Joan Skraggs is tired of being undervalued by her father and brothers for the backbreaking work she puts in day after day. Life is hard on a 1911 Pennsylvania farm, and 14-year-old Joan’s only respite is found in the books she loves. Then Joan decides she’s finally had enough of being unappreciated, unpaid labor and decides to get a post in the city as a hired girl. Under a fake name and lying about her age, Joan lucks into a position in the home of a wealthy Jewish family. Everything in her new world is foreign and utterly fascinating, and Joan soon finds herself making mistake after mistake—from setting her hair on fire to crushing on one of her employers’ sons—even as she grows from a naïve country girl to a capable young woman. Told through a series of diary entries, this is a warm and thought-provoking story, laced with humor. Joan’s voice is fresh and hilariously candid, sure to appeal to readers who’ve enjoyed characters like Anne Shirley, Jo March, or Jane Eyre. Middle School (mature)/High School.

    Hitler Youth: Growing Up in Hitler’s Shadow by Susan Campbell Bartoletti (2005)
    Rather than focusing on Hitler himself, this well-rounded history considers the children and teens who pledged their loyalty to Hitler and their motivations for doing so. While some of the youths became disillusioned by Hitler’s ideals as they grew older, others remained steadfastly obedient to their Führer, often despite familial disapproval or their own consciences. Through the stories of twelve Hitler Youth members, Bartoletti  provides a terrifying picture of how Hitler was able to gain such unchecked power and blind devotion while offering a fascinating look at the young people who grew up during his reign. Middle School/High School.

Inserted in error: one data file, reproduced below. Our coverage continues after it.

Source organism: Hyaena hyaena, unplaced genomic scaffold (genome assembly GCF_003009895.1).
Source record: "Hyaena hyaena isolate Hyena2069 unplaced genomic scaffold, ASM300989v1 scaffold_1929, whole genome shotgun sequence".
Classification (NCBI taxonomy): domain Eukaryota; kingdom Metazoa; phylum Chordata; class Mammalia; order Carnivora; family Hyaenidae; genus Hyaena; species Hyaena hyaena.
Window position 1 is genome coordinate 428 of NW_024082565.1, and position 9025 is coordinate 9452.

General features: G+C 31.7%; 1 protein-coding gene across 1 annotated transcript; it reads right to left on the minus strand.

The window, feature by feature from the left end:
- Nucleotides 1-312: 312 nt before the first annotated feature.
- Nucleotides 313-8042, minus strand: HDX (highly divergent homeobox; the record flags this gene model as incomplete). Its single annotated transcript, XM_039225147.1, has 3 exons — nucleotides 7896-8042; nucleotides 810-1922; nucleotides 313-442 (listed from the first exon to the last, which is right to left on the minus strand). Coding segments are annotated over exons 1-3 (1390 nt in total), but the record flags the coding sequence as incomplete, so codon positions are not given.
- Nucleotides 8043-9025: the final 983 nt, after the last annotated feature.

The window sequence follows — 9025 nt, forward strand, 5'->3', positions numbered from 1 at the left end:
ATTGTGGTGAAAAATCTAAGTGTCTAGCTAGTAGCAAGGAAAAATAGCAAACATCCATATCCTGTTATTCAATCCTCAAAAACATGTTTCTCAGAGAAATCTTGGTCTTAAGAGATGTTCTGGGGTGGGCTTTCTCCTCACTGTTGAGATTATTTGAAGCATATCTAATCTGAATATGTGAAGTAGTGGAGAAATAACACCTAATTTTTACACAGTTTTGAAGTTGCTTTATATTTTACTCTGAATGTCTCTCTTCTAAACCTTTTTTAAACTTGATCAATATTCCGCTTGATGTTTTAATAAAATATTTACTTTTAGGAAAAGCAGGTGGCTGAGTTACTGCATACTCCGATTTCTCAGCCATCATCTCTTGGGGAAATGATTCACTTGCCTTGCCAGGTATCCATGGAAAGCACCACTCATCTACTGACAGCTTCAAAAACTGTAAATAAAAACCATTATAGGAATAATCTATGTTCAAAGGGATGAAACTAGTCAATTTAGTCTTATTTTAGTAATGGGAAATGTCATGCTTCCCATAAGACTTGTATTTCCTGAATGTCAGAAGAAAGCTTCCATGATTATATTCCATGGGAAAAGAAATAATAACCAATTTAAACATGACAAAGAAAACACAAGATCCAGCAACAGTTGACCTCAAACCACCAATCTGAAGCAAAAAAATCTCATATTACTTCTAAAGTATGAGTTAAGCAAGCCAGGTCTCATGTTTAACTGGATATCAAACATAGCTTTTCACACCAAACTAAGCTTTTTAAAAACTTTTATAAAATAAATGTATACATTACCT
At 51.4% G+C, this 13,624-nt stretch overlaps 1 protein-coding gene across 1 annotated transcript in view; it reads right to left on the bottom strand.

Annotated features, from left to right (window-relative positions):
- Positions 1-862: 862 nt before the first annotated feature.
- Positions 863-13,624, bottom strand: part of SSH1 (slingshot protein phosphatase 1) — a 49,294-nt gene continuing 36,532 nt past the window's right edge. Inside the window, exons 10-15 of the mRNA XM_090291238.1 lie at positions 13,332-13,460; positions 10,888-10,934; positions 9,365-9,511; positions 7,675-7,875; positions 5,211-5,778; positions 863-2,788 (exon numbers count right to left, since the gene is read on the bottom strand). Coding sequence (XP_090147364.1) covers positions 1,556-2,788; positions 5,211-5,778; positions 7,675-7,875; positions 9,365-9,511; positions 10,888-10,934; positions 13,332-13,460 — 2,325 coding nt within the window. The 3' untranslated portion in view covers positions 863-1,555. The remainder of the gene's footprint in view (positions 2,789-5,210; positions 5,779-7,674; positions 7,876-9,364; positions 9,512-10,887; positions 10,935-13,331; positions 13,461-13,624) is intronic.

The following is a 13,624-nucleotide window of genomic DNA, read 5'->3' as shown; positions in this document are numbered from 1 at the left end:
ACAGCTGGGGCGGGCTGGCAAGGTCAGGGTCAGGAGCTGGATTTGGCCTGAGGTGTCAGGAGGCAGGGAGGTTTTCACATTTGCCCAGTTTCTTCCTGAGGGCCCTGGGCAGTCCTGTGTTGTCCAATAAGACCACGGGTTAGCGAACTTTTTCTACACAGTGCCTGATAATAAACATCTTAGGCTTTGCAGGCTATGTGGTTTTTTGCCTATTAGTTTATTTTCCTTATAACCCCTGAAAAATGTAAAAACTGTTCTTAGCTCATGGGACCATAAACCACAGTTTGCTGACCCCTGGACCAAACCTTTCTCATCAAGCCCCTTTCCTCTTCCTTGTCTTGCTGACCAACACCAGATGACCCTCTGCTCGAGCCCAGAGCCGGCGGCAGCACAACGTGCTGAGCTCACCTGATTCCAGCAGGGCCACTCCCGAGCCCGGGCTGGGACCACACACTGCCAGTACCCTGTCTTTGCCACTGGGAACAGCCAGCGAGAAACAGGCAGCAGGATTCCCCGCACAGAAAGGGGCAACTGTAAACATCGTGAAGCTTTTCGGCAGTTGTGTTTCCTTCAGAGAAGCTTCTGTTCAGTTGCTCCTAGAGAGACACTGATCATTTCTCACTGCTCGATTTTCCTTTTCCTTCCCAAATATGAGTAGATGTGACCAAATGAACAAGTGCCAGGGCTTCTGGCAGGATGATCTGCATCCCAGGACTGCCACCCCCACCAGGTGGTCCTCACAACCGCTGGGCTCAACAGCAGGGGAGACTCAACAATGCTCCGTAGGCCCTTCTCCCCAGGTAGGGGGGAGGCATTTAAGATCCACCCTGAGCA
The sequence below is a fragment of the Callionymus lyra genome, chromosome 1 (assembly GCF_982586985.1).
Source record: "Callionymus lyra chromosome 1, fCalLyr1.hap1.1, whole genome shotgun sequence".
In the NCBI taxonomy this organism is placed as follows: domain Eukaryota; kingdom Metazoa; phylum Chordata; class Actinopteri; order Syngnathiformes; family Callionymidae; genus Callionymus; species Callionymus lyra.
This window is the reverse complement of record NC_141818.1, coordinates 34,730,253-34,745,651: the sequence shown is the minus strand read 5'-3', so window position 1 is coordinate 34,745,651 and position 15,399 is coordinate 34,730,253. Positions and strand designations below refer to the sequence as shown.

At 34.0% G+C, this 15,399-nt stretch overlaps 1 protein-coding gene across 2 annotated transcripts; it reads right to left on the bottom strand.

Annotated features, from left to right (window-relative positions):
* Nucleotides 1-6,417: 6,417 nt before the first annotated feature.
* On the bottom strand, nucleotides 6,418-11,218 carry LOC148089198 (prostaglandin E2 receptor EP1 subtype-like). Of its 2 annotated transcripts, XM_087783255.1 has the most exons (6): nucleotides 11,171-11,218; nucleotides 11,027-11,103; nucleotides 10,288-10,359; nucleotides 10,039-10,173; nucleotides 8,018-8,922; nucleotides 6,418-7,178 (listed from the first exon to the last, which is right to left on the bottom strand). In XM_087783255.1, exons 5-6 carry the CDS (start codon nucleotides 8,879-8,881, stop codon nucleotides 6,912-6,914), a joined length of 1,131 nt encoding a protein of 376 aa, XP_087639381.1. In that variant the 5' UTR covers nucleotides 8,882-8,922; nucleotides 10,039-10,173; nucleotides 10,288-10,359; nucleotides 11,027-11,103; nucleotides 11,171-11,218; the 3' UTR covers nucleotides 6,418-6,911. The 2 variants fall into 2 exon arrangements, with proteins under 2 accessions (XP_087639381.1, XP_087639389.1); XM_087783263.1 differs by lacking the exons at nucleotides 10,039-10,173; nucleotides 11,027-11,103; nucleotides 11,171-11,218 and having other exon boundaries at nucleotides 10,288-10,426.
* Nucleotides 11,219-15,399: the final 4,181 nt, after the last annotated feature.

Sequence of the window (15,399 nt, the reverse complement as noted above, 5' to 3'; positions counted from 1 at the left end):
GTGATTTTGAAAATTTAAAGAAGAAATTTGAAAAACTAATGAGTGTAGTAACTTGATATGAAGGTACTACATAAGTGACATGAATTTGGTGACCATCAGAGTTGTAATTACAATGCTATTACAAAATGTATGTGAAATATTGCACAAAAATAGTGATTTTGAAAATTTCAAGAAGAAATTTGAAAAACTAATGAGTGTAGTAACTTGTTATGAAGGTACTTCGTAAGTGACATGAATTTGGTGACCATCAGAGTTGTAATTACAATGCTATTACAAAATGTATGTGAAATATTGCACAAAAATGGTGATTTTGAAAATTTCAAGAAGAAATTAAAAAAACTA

Living Dead Girl by Elizabeth Scott (2005)
    After enduring five years of terror and abuse, Alice believes her only escape from her captor is death. And now that she is fifteen, Alice half hopes that Ray will finally take that final step and kill her. But Ray has another idea: he wants Alice to help him select and train his next victim. With spare, lyrical prose, Scott weaves an intensely disturbing tale that promises no safe or easy answers. High School (mature).

    Positive: A Memoir by Paige Rawls with Ali Benjamin (2014)
    Paige was in sixth grade when she learned that she had HIV. Although she was born HIV positive, it didn’t really affect her life in ways she was aware of until she told a friend about her diagnosis and rumors began to spread. From that point, Paige became the target of relentless bullying. This is the inspiring and revelatory story of how she coped with the bullying and the challenges of living with HIV into adulthood. Middle School /High School.

    Raven Cycle (series) by Maggie Stiefvater (2012–2016)